Ethiopia

This brief describes the Ethiopia Communication for Health approach to planning for integrating gender into programs. recognizing the importance of addressing the impact of gender inequity on health behaviors. A literature review that informed the project design in the initial stages and the baseline survey both included a gender perspective. 

This guide provides information and practical tools to help program implementers better understand how gender norms and roles may impact SBCC interventions, and how to integrate gender into SBCC programs to increase effectiveness. It provides key gender concepts, useful frameworks and a series of checklists/tools that can be applied to integrate gender into an SBCC strategy and SBCC program approaches. 

In 2016, with funding from the Bill and Melinda Gates Foundation and the Children’s Investment Fund Foundation, PSI launched Adolescents 360 (A360), a 4.5-year program that works directly with young people to develop and deliver interventions that aim to increase demand for, and voluntary uptake of, modern contraception among girls aged 15-19 in Ethiopia, Nigeria, and Tanzania. This technical brief presents the case of Smart Start, A360’s intervention in Ethiopia, offering lessons for similar AYSRH programs seeking to design and implement scalable, sustainable, community-based programming for adolescents.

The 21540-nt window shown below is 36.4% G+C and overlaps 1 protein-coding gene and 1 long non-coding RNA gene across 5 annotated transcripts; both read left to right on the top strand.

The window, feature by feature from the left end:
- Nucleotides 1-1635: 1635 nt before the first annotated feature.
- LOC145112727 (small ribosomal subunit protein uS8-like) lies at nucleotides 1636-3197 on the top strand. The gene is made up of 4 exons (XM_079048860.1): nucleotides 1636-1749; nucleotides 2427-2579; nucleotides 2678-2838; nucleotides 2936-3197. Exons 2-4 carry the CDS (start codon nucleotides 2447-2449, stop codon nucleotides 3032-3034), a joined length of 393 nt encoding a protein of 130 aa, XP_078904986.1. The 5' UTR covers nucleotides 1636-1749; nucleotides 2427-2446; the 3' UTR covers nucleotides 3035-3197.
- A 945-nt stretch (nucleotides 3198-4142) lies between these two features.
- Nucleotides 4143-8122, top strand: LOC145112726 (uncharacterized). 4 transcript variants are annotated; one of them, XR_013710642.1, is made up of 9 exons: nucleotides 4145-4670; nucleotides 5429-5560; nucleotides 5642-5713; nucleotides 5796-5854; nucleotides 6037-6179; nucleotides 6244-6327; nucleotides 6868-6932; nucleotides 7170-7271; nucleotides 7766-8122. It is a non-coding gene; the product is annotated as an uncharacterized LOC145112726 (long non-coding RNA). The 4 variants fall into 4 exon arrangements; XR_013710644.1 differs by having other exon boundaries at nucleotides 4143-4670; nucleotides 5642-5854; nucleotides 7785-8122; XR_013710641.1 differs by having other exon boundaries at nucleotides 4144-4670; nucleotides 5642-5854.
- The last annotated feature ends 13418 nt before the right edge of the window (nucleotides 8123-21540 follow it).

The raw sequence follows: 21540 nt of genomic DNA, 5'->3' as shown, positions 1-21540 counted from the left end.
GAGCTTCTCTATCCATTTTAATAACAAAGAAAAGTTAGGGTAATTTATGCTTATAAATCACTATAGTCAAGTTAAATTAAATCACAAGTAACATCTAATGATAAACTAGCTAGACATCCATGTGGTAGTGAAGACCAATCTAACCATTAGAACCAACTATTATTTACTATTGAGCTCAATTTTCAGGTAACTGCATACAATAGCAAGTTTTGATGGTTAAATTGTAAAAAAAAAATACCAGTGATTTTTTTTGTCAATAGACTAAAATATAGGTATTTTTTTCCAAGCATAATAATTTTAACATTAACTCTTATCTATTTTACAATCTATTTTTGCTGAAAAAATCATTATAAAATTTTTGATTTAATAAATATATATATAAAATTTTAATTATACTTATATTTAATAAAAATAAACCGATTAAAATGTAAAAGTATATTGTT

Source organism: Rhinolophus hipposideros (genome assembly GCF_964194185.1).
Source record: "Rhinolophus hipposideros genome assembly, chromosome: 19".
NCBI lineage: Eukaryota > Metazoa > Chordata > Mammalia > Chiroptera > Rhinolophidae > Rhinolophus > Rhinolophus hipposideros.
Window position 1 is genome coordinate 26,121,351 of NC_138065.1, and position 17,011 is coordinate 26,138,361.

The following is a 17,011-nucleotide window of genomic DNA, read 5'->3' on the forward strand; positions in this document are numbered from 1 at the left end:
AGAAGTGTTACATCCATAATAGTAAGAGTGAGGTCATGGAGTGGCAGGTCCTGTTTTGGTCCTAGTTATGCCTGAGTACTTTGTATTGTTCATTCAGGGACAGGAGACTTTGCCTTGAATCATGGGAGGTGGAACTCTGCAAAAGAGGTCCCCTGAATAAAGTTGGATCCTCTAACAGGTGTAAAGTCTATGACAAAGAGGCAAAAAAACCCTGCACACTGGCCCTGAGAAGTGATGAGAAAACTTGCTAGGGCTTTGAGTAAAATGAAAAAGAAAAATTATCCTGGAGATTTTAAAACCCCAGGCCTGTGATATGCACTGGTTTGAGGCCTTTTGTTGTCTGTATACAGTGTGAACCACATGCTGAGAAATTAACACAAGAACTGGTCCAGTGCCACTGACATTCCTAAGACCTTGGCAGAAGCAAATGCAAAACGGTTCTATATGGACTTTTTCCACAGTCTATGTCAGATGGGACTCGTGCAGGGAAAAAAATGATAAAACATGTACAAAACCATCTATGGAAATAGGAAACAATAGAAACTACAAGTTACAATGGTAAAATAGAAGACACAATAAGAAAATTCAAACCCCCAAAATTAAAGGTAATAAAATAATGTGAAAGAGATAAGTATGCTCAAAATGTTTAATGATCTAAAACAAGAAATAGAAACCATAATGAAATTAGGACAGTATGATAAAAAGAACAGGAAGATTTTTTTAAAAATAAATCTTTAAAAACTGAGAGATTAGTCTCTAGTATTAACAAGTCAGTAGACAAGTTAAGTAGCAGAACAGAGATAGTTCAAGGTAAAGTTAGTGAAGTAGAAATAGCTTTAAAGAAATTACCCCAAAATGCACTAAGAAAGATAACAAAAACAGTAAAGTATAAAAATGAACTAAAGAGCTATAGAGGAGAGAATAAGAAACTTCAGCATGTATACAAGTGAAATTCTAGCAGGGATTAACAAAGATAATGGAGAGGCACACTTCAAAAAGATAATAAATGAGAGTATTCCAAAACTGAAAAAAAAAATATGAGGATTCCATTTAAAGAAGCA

The pineapple is the mascot for Tanzania's Kuwa Mjanja (Be Smart) movement, carried out by PSI's Adolescents 360 Project (A360). The Adolescents 360 project is working to revolutionize the way adolescent girls access contraceptives in Tanzania, Nigeria, and Ethiopia.  The pineapple was chosen as the mascot because "they stand tall—they are proud! They wear a crown, like a queen who knows her worth and demands respect. And even though they are tough on the outside, they are beautiful and sweet on the inside."

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